Car repair

Auto repair bills to rise by £ 100 under EU rules Britain should follow

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UK motorists could see the cost of repairing their cars skyrocket from 2023 under new rules to be introduced by the European Union.

Brussels is consulting on a ban for small independent garages from being able to install cheaper components on vehicles, demanding that they use more expensive manufacturer-brand parts instead.

And Britain is ready to follow suit and impose the same rules.

Experts have warned that this could see the average repair bill increase by around £ 100 for drivers using smaller independent garages, which is usually the case for low-income owners of older models who often go bad and need to be repaired.

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The EU is consulting on ‘block exemption rules’ which currently allow small garages to install cheaper spare parts that are not approved or sold by the manufacturer of the vehicle being repaired.

Britain will automatically follow these rules as part of a post-Brexit deal reached in EU exit negotiations.

UK auto parts suppliers are now calling on regulators to step in to prevent the rule from coming into force in the UK.

Andy Hamilton, CEO of Euro Car Parts, said The telegraph that the government must step in to overturn EU legislation, otherwise motorists will be forced to pay around £ 100 extra per year for vehicle repairs and maintenance.

He estimates it could cost UK drivers an additional £ 2.4bn in annual repair bills – and leave mechanics and garages at the mercy of big carmakers when it comes to price and component supply.

The Autorité de la concurrence et des marchés is said to be in talks with the government over the current rules, which are due to expire in 2023, meaning drivers could meet these higher costs in less than two years.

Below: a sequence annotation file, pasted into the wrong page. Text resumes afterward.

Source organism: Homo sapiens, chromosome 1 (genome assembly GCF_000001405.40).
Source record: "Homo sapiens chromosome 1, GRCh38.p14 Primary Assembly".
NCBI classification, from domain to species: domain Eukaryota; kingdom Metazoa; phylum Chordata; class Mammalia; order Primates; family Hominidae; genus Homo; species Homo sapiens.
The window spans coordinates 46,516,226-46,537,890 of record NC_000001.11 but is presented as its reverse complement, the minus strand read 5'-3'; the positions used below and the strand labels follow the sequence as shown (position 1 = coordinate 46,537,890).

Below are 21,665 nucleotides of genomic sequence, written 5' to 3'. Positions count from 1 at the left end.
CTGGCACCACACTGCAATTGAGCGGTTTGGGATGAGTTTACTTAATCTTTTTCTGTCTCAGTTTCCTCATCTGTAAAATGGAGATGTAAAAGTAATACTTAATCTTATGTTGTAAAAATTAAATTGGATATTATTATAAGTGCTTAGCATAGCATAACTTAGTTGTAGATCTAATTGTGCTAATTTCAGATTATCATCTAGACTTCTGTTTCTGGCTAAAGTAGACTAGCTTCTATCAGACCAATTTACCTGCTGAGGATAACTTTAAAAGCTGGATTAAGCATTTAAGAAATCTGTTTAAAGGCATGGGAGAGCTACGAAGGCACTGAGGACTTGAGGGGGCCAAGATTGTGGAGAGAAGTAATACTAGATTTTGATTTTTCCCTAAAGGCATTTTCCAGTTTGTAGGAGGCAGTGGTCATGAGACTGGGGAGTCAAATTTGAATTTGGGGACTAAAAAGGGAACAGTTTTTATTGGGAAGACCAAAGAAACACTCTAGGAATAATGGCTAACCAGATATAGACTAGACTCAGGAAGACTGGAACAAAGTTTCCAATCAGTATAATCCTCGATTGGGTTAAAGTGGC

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The final decision to go against the new EU rules will be taken by the business secretary, currently Kwasi Kwarteng.

A spokesperson for the Department for Business, Energy and Industrial Strategy told This is Money that the proposed change to auto parts would not apply automatically because the UK “does not automatically follow the news EU competition rules “.

However, they added: “The business secretary will decide whether the broader rules are beneficial for the UK or need to be changed, following a recommendation from the Competition and Markets Authority and its consultation public.”

Mr Hamilton said there is an urgent need for companies supplying and installing spare parts to understand what the CMA’s plans are. Otherwise, UK drivers “risk being drawn into a monopoly that will cost them almost £ 100 a year and much more in the future,” he said.

He went on to warn that the additional costs “would go directly into the hands of automakers – many of whom charge a hefty premium for repairing their vehicles” and could wipe out a number of small businesses.

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Currently, the UK has around 30,000 independent garages employing some 350,000 mechanics.

According to the latest What Car? among 13,000 UK motorists, car owners said they were more satisfied with independent garages than franchised shops.

The average auto maintenance satisfaction score for independents was 92.6 percent last year, while franchised garages operated by automakers scored 87.1 percent.

If enforced, EU rules will sting the lowest-income drivers the most.

This means that those who use older cars because they cannot afford a newer replacement will have to pay the same price for parts as a driver of a much newer vehicle.

And with older models suffering from more issues and wear and tear, that means owners of aging vehicles will have to pay those increased prices more often than those with lower mileage and newer engines.

The announcement of a potential increase in repair costs comes at a time when drivers are faced with high fuel costs, with Petrol prices rise for 32 consecutive weeks to reach an eight-year high exceeding £ 1.33 per liter.

The arrival of Clean Air Zones in cities – including Bath and Birmingham – and the extension of London’s Ultra Low Emission Zone from October is also on the verge of hitting the purse strings of hardened motorists.

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